Thanks to Bill Resetar for this shot showing the wintry mix of sleet,ice,freezing rain and a bit of snow that hit Keller, Texas today.
Thanks to Perrin Bryant of Eugene Oregon for sending along this shot of the snow-covered city taken during his morning commute. Perrin reports that another 2 to 3 inches have fallen since then.
Is it possible for it to thunder and lightning while it is snowing?
Thanks, Maura Hough 11 years old
It certainly is and it is called thundersnow. Thundersnow is a relatively rare event in Chicago, but it does occur during powerful winter storms. Snowfall can be intense when accompanied by thunder, falling at blinding intensities with accumulations up to 4 inches an hour. Several episodes of thunder and lightning occurred during Chicago’s 2011 Ground Hog Day blizzard, and on Dec. 15, 1987, the city was buried by 8 inches of snow in just four hours during a major thundersnow event. Thundersnow can also occur during lake-effect snow events, a result of the extreme instability caused by arctic air passing over the Great Lakes’ warmer waters.
Brutally cold air, the chilliest to sweep into the West and the nation’s mid-section in years set new temp records across sections of 10 states west of Chicago Thursday.
Morning readings in Montana plunged as low as 30-below zero—-a level more than 40-degrees below normal.
In Denver, Colorado, where readings spiked at 62-degrees Monday, temps early Thursday tumbled to a record-breaking 15-below. That put the city’s temp pullback in this arctic outbreak at 77-degrees—a cool-off of impressive proportions.
Among the records set Wednesday were temps of 25-below at Great Falls, MT; 23 below Denton, UT; 23 below Milford, UT; 15 below Denver, CO and 11 below Grand Junction , CO.
Daytime temperatures Thursday from Montana to North Dakota failed to break above zero.
Chicago’s 56-degree Wednesday high, a product of unseasonably strong southerly winds east of a storm which buried sections of northern Minnesota under 40” of snow, was nowhere to be found Thursday. By late evening, the Chicago area had registered a 33-degree temp plunge in just over 24 hours.
Temperatures are to reach 10-month lows Friday through Saturday—and colder air is ahead next week
The cold air tightens its grip on the Chicago area Friday. Though modest northwest winds are to spare the area brutal wind chills, thermometer readings are likely to rise no higher than the low 20s. That makes this cold air punch the chilliest here in the 10 months since February. Likewise, Friday night’s single-digit lows will establish a new benchmark for this season’s cold temperatures to-date.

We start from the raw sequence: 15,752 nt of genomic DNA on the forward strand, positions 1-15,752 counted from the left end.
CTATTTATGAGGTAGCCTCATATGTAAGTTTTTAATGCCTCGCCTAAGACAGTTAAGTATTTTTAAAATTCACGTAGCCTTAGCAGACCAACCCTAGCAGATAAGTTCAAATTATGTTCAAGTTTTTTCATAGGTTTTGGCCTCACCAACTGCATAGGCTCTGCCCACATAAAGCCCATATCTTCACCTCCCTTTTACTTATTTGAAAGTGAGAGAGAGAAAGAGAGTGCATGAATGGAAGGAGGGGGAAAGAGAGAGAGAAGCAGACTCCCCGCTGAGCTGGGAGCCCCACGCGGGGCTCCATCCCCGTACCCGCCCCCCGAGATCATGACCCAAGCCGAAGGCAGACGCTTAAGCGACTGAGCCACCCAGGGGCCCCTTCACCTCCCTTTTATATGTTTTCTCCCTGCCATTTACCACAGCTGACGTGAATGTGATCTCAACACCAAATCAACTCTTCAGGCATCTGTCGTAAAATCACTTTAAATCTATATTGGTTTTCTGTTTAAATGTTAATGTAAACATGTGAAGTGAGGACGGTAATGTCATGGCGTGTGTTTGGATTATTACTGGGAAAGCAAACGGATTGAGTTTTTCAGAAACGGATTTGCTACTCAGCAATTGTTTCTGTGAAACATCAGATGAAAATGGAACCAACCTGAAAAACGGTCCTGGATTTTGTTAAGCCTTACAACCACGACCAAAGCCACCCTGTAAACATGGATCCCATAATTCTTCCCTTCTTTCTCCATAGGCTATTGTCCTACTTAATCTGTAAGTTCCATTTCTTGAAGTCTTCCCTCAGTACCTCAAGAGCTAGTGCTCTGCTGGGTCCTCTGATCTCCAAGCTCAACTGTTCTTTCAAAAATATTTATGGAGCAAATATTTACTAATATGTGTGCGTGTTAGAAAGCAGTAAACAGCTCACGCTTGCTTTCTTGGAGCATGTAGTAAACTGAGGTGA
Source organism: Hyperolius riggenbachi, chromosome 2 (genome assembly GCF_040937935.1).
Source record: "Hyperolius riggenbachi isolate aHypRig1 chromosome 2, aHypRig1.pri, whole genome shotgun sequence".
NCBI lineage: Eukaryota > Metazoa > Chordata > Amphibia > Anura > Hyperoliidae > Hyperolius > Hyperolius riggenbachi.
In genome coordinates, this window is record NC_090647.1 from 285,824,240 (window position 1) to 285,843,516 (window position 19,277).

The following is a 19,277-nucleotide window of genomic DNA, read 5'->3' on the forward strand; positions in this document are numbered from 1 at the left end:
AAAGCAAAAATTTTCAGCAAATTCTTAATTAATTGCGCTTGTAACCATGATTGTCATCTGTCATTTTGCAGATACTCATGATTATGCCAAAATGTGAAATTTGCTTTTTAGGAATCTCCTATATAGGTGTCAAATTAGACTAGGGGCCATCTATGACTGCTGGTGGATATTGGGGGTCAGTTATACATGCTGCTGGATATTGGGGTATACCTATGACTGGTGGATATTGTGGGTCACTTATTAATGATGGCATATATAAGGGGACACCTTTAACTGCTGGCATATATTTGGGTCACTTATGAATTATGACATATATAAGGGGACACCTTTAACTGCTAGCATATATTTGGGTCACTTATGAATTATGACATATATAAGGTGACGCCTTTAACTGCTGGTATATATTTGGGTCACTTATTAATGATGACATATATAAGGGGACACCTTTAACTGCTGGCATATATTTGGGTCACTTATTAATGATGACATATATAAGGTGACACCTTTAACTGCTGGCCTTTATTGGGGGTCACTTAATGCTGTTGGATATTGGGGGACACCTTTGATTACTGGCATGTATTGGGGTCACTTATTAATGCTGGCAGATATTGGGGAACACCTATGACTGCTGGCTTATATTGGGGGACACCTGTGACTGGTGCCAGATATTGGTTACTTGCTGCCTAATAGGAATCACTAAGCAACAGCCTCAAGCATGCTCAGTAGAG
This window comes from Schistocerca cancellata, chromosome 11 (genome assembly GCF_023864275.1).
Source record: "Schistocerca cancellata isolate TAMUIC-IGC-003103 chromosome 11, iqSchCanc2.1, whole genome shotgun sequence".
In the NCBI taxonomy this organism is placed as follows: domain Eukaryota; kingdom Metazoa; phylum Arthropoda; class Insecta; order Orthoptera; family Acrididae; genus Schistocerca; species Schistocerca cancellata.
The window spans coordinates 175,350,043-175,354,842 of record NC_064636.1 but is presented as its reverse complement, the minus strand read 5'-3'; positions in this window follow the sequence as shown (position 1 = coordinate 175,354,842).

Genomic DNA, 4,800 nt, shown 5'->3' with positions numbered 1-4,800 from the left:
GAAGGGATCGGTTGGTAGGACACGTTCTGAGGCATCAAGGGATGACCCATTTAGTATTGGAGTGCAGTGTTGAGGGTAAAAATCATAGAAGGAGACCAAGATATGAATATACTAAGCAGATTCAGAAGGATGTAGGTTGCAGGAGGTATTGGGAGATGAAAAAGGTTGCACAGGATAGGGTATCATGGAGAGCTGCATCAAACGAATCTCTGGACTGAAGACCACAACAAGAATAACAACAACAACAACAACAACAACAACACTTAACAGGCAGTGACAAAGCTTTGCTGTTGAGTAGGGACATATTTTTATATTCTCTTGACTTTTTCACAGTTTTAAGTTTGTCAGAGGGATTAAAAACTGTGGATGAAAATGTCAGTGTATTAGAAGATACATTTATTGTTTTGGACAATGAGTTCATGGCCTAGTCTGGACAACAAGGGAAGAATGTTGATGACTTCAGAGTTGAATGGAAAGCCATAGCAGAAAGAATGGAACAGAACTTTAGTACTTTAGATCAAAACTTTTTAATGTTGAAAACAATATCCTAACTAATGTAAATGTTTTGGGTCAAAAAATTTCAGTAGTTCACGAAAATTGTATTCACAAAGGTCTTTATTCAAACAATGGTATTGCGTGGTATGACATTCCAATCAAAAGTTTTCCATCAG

The arrival of some snow later Sunday and Sunday night could set the stage for even colder temperatures next week by producing a highly reflective snowpack here. Our coldest temperatures occur when snow is on the ground because of its reflective nature. Incoming sunlight, which might otherwise warm the air, is set back into space, nullifying its ability to warm. This increases the chance that a new punch of arctic air next week will prove the coldest yet. It also means Bears fans had better prepare for bitting northwest winds, temps in the teens, and wind chills which could be near zero or a bit lower Monday night.
If we should have a cold winter,
— Scott Smith, Joliet
It’s possible, but it has never happened in ice records dating from 1900. Wave action and wind, combined with the vast reservoir of heat contained in the lake, have prevented complete freezing. Ice formation on Lake Michigan usually begins in January and reaches its peak in late February or early March.
Data provided by Environment Canada and the U.S. National Weather Service indicate that ice coverage on Lake Michigan reached 90 to 95 percent in the winters of 1903-04, 1976-77 and 1978-79. Lakes Superior, Huron and Erie have frozen over in a few harsh winters since 1900, but Michigan and Ontario have never attained complete ice coverage.
Dear Tom, Please explain the difference between rain and showers, and between snow showers and flurries.
— Tracy Schultz, Chicago?
Showers of rain and snow are characterized by suddenness: abrupt onset, short duration, quick cessation. The abruptness of showery precipitation, whose duration is measured in minutes, contrasts with rain or snow that persists for hours.
The difference between snow showers and flurries is a matter of intensity. Flurries bring snow of minimal intensity with little or no accumulation. Snow showers are much more vigorous and can result in quick accumulation. But the heavy hitters of the “snow-shower world” are snow bursts and snow squalls — blinding episodes of intense snow accompanied briefly by strong, gusty winds and near-zero visibility.